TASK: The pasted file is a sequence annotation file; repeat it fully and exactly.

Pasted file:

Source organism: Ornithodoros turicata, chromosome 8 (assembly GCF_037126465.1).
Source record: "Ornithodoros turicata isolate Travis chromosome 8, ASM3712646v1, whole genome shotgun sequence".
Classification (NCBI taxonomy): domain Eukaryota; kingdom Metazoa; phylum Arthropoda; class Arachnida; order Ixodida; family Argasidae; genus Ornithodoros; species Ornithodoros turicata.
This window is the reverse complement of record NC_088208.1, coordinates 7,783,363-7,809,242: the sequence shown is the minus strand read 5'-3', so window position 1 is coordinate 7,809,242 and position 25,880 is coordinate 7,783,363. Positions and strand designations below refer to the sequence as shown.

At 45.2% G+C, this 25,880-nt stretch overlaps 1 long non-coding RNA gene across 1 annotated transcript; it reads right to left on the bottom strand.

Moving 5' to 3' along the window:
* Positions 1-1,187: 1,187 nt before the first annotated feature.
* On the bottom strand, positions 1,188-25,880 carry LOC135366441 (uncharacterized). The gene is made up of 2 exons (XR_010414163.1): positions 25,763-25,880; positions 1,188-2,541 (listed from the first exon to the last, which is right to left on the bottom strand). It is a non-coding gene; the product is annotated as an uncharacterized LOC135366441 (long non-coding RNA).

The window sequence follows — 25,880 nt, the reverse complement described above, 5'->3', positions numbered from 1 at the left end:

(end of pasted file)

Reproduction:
Source organism: Ornithodoros turicata, chromosome 8 (assembly GCF_037126465.1).
Source record: "Ornithodoros turicata isolate Travis chromosome 8, ASM3712646v1, whole genome shotgun sequence".
Classification (NCBI taxonomy): domain Eukaryota; kingdom Metazoa; phylum Arthropoda; class Arachnida; order Ixodida; family Argasidae; genus Ornithodoros; species Ornithodoros turicata.
This window is the reverse complement of record NC_088208.1, coordinates 7,783,363-7,809,242: the sequence shown is the minus strand read 5'-3', so window position 1 is coordinate 7,809,242 and position 25,880 is coordinate 7,783,363. Positions and strand designations below refer to the sequence as shown.

At 45.2% G+C, this 25,880-nt stretch overlaps 1 long non-coding RNA gene across 1 annotated transcript; it reads right to left on the bottom strand.

Moving 5' to 3' along the window:
* Positions 1-1,187: 1,187 nt before the first annotated feature.
* On the bottom strand, positions 1,188-25,880 carry LOC135366441 (uncharacterized). The gene is made up of 2 exons (XR_010414163.1): positions 25,763-25,880; positions 1,188-2,541 (listed from the first exon to the last, which is right to left on the bottom strand). It is a non-coding gene; the product is annotated as an uncharacterized LOC135366441 (long non-coding RNA).

The window sequence follows — 25,880 nt, the reverse complement described above, 5'->3', positions numbered from 1 at the left end: